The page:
Dissolvable Tobacco Types

dissolvable tobacco typesThere are three main types of dissolvable tobacco, however they are all quite similar. Each is made from powdered tobacco mixed with sugar, flavouring and a binding agent together with ingredients that balance the pH. Usually, they contain a variable amount between 1 and 3 mg of nicotine in each piece. Technically, dissolvable tobacco is not actually dissolvable. Although it appears to dissolve, what actually happens is that it breaks down into increasingly smaller pieces which are then swallowed with the saliva. It does not actually form a solution in the same way that salt does when added to water. The three types of dissolvable tobacco are:

  • Orbs – orbs or lozenges are a tablet-like form of dissolvable tobacco. Some pharmaceutical companies manufacture lozenges that are similar to these however they do not contain any tobacco while the non-pharmaceutical versions have a higher volume of nicotine.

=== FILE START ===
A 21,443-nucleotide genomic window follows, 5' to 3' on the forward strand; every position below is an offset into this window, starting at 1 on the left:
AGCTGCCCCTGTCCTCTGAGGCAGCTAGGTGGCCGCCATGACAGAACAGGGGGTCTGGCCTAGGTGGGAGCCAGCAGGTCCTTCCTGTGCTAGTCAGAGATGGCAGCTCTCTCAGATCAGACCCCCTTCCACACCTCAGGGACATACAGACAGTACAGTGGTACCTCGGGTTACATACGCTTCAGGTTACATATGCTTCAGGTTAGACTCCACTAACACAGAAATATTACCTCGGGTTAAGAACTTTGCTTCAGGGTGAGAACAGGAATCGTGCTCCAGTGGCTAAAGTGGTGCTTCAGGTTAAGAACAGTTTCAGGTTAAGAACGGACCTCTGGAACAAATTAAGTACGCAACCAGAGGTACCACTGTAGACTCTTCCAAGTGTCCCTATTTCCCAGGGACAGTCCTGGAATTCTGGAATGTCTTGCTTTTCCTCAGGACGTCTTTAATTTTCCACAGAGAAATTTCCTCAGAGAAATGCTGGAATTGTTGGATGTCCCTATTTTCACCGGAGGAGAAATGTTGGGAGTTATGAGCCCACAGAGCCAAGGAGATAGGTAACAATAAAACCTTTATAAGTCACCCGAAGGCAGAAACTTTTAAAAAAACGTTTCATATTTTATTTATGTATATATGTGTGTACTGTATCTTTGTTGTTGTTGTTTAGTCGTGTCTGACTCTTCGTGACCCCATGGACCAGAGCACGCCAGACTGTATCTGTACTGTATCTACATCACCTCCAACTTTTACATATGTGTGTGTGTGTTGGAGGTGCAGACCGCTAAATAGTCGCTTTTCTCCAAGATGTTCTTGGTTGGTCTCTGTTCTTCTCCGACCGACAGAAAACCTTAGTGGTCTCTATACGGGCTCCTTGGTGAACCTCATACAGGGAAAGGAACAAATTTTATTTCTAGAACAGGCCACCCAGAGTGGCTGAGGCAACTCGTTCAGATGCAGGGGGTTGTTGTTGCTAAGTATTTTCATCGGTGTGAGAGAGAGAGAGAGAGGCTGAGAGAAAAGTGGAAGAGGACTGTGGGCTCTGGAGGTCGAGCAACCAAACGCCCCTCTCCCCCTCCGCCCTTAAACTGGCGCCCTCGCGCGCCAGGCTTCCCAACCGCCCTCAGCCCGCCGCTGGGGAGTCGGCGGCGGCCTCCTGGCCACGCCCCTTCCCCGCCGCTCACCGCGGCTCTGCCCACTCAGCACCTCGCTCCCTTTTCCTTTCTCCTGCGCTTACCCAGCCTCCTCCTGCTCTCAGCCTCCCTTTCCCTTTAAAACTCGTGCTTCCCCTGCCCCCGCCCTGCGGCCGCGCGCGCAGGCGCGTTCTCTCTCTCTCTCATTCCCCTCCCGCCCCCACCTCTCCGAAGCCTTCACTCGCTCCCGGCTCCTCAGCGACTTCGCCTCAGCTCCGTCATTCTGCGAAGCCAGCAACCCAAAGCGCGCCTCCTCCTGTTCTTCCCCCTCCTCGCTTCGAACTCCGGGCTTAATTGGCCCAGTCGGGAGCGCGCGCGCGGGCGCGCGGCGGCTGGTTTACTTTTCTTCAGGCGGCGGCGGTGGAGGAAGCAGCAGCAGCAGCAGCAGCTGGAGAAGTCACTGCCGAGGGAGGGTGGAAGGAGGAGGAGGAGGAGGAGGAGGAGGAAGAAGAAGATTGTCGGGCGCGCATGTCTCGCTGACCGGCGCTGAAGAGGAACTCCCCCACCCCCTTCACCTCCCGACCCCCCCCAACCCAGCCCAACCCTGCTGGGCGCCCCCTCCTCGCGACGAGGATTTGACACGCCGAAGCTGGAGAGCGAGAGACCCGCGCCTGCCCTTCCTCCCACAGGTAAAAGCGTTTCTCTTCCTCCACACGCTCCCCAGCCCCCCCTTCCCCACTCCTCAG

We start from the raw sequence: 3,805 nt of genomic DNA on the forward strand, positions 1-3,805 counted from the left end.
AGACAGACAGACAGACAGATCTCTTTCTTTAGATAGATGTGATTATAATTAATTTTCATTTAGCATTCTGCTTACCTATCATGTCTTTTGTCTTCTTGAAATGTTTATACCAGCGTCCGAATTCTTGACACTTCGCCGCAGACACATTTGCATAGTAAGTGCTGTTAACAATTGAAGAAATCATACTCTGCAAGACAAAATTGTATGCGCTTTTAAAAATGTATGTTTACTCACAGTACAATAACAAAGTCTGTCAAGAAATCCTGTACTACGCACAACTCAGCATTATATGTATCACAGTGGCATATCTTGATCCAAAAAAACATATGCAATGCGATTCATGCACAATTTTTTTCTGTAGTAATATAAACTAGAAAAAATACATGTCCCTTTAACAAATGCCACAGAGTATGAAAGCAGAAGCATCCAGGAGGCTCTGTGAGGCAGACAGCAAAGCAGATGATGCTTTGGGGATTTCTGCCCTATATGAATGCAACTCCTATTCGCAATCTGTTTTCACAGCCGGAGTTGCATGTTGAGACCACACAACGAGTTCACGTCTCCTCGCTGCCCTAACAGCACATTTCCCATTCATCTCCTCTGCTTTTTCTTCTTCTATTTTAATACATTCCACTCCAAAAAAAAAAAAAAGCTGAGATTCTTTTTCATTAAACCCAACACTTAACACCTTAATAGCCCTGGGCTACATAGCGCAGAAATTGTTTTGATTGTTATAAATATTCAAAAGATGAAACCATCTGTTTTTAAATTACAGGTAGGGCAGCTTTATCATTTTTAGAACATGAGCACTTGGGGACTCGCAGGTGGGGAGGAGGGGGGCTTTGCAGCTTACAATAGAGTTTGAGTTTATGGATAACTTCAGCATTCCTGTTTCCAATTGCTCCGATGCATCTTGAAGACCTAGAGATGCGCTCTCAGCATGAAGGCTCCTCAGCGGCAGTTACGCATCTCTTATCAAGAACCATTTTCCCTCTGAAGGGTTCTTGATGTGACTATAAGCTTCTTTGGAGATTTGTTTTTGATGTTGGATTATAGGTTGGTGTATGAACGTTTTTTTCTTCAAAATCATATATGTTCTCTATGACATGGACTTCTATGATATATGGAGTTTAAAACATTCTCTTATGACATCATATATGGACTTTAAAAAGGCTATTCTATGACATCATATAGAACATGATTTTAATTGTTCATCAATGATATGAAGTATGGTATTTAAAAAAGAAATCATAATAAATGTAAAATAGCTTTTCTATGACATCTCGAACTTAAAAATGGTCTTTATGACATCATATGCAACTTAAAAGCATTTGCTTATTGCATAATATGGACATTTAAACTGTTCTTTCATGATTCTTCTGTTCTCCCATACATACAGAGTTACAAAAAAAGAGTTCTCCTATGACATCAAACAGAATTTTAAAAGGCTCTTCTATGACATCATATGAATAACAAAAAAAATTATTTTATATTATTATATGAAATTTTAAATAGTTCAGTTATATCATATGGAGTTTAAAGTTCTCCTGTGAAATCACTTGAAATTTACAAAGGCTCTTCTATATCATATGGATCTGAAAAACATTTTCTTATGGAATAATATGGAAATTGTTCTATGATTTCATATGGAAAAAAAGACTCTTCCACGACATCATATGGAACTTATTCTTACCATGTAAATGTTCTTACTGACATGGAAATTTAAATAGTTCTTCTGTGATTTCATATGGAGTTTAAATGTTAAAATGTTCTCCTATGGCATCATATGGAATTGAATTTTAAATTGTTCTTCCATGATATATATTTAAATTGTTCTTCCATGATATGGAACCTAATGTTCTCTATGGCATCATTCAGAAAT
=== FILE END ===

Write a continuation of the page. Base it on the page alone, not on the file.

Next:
• Strips – Similar in style to the dissolvable breath-freshening mint strips, this product is a thin film which contains tobacco and which is placed into the mouth to dissolve within just a few minutes.
  • Sticks – Similar to a dissolvable tobacco strip, this product is formed into a stick around the size of a toothpick. While the Skoal brand actually uses a wooden stick which is partially coated with a mixture of ground tobacco, the R.J. Reynolds brand is entirely dissolvable, disappearing completely within around 30 minutes.

Health Concerns and Risks